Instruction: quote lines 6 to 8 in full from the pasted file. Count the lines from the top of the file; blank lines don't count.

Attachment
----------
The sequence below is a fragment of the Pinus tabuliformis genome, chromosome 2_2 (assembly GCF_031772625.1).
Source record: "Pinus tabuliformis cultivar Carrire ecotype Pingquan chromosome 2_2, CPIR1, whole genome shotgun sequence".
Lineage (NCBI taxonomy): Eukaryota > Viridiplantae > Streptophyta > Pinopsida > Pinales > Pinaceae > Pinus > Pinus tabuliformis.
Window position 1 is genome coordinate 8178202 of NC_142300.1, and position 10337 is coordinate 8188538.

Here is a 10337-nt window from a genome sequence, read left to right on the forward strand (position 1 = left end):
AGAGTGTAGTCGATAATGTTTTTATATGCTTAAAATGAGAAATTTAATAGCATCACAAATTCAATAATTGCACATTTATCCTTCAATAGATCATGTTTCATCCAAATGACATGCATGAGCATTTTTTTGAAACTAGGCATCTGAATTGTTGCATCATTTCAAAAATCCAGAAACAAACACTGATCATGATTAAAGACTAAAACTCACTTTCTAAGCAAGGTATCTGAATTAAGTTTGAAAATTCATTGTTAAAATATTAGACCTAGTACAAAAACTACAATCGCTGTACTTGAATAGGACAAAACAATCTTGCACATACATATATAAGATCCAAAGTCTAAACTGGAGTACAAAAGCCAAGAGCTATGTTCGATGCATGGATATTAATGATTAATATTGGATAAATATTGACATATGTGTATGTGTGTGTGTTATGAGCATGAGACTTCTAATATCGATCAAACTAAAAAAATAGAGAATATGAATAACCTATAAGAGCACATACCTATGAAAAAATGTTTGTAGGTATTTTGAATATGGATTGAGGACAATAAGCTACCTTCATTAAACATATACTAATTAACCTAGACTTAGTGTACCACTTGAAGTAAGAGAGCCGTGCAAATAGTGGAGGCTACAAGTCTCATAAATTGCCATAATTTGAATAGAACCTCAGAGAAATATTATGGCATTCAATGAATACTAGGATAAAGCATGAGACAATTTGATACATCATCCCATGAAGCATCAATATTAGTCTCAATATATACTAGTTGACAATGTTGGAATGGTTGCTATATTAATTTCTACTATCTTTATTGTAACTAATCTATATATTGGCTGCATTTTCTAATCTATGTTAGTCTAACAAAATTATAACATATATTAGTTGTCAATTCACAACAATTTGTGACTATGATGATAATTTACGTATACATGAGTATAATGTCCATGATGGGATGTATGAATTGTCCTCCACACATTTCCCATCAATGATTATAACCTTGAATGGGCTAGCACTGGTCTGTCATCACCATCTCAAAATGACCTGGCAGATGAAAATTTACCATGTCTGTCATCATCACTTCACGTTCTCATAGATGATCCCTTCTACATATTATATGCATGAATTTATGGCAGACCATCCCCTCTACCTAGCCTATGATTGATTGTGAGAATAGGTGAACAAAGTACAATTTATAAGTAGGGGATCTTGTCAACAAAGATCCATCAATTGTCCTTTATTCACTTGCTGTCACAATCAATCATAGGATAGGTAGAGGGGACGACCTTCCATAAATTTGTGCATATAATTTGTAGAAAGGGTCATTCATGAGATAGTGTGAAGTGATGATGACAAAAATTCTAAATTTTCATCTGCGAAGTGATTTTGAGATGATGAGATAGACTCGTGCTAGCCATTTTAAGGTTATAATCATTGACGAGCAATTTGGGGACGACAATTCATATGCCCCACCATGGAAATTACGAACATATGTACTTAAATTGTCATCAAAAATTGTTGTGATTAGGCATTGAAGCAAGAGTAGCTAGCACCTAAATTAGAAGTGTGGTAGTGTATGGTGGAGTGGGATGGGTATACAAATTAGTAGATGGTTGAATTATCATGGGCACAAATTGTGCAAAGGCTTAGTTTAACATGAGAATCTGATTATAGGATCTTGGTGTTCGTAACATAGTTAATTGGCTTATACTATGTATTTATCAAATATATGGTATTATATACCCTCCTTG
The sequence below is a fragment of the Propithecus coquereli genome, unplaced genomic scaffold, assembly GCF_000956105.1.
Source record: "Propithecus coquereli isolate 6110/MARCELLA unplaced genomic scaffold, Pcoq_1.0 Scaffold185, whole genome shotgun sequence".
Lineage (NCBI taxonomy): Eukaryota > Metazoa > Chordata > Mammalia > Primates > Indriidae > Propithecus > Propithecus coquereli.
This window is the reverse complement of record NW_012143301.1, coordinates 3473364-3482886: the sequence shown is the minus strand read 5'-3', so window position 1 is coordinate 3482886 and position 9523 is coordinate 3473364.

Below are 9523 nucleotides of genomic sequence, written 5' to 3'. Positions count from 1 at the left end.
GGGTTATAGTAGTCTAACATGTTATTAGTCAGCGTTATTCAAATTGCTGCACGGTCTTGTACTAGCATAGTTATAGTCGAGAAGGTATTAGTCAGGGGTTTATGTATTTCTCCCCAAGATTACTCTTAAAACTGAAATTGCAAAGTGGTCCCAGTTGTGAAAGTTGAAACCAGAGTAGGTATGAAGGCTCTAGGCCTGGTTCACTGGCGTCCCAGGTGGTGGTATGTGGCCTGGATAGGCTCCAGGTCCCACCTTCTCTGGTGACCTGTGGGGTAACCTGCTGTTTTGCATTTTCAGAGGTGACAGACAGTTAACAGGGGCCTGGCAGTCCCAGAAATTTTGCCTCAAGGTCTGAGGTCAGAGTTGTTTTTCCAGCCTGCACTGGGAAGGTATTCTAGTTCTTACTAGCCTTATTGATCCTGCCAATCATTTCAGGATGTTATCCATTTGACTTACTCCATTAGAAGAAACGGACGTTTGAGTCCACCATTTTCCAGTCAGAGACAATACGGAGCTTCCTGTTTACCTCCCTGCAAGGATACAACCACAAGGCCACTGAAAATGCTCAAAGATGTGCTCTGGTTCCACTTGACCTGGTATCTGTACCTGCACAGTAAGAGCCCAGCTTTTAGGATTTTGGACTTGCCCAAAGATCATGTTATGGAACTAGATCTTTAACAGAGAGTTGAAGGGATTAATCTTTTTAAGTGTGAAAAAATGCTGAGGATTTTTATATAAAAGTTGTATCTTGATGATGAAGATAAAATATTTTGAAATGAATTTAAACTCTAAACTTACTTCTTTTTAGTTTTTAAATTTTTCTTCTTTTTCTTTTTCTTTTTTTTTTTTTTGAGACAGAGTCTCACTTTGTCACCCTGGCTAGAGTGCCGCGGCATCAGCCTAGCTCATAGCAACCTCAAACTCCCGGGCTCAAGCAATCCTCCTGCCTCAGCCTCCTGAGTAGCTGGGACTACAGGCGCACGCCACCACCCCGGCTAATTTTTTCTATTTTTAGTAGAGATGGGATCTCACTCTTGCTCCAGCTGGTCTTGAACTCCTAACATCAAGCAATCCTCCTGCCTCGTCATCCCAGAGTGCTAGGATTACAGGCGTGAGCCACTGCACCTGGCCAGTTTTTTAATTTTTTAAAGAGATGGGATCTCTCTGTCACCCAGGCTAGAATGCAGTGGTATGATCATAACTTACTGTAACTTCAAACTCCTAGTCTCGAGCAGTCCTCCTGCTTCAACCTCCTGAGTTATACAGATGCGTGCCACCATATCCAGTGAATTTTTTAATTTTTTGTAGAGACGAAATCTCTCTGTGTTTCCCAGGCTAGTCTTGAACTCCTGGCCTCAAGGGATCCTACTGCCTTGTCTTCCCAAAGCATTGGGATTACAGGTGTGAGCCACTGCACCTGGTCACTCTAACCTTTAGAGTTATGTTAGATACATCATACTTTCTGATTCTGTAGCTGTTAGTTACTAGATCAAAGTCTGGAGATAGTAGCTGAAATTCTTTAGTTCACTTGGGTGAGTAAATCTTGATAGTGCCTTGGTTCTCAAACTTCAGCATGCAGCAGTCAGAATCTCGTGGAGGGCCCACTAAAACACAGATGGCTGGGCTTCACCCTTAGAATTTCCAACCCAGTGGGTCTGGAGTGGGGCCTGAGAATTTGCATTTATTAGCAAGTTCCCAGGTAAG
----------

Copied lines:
AGAGTGTAGTCGATAATGTTTTTATATGCTTAAAATGAGAAATTTAATAGCATCACAAATTCAATAATTGCACATTTATCCTTCAATAGATCATGTTTCATCCAAATGACATGCATGAGCATTTTTTTGAAACTAGGCATCTGAATTGTTGCATCATTTCAAAAATCCAGAAACAAACACTGATCATGATTAAAGACTAAAACTCACTTTCTAAGCAAGGTATCTGAATTAAGTTTGAAAATTCATTGTTAAAATATTAGACCTAGTACAAAAACTACAATCGCTGTACTTGAATAGGACAAAACAATCTTGCACATACATATATAAGATCCAAAGTCTAAACTGGAGTACAAAAGCCAAGAGCTATGTTCGATGCATGGATATTAATGATTAATATTGGATAAATATTGACATATGTGTATGTGTGTGTGTTATGAGCATGAGACTTCTAATATCGATCAAACTAAAAAAATAGAGAATATGAATAACCTATAAGAGCACATACCTATGAAAAAATGTTTGTAGGTATTTTGAATATGGATTGAGGACAATAAGCTACCTTCATTAAACATATACTAATTAACCTAGACTTAGTGTACCACTTGAAGTAAGAGAGCCGTGCAAATAGTGGAGGCTACAAGTCTCATAAATTGCCATAATTTGAATAGAACCTCAGAGAAATATTATGGCATTCAATGAATACTAGGATAAAGCATGAGACAATTTGATACATCATCCCATGAAGCATCAATATTAGTCTCAATATATACTAGTTGACAATGTTGGAATGGTTGCTATATTAATTTCTACTATCTTTATTGTAACTAATCTATATATTGGCTGCATTTTCTAATCTATGTTAGTCTAACAAAATTATAACATATATTAGTTGTCAATTCACAACAATTTGTGACTATGATGATAATTTACGTATACATGAGTATAATGTCCATGATGGGATGTATGAATTGTCCTCCACACATTTCCCATCAATGATTATAACCTTGAATGGGCTAGCACTGGTCTGTCATCACCATCTCAAAATGACCTGGCAGATGAAAATTTACCATGTCTGTCATCATCACTTCACGTTCTCATAGATGATCCCTTCTACATATTATATGCATGAATTTATGGCAGACCATCCCCTCTACCTAGCCTATGATTGATTGTGAGAATAGGTGAACAAAGTACAATTTATAAGTAGGGGATCTTGTCAACAAAGATCCATCAATTGTCCTTTATTCACTTGCTGTCACAATCAATCATAGGATAGGTAGAGGGGACGACCTTCCATAAATTTGTGCATATAATTTGTAGAAAGGGTCATTCATGAGATAGTGTGAAGTGATGATGACAAAAATTCTAAATTTTCATCTGCGAAGTGATTTTGAGATGATGAGATAGACTCGTGCTAGCCATTTTAAGGTTATAATCATTGACGAGCAATTTGGGGACGACAATTCATATGCCCCACCATGGAAATTACGAACATATGTACTTAAATTGTCATCAAAAATTGTTGTGATTAGGCATTGAAGCAAGAGTAGCTAGCACCTAAATTAGAAGTGTGGTAGTGTATGGTGGAGTGGGATGGGTATACAAATTAGTAGATGGTTGAATTATCATGGGCACAAATTGTGCAAAGGCTTAGTTTAACATGAGAATCTGATTATAGGATCTTGGTGTTCGTAACATAGTTAATTGGCTTATACTATGTATTTATCAAATATATGGTATTATATACCCTCCTTG
The sequence below is a fragment of the Propithecus coquereli genome, unplaced genomic scaffold, assembly GCF_000956105.1.
Source record: "Propithecus coquereli isolate 6110/MARCELLA unplaced genomic scaffold, Pcoq_1.0 Scaffold185, whole genome shotgun sequence".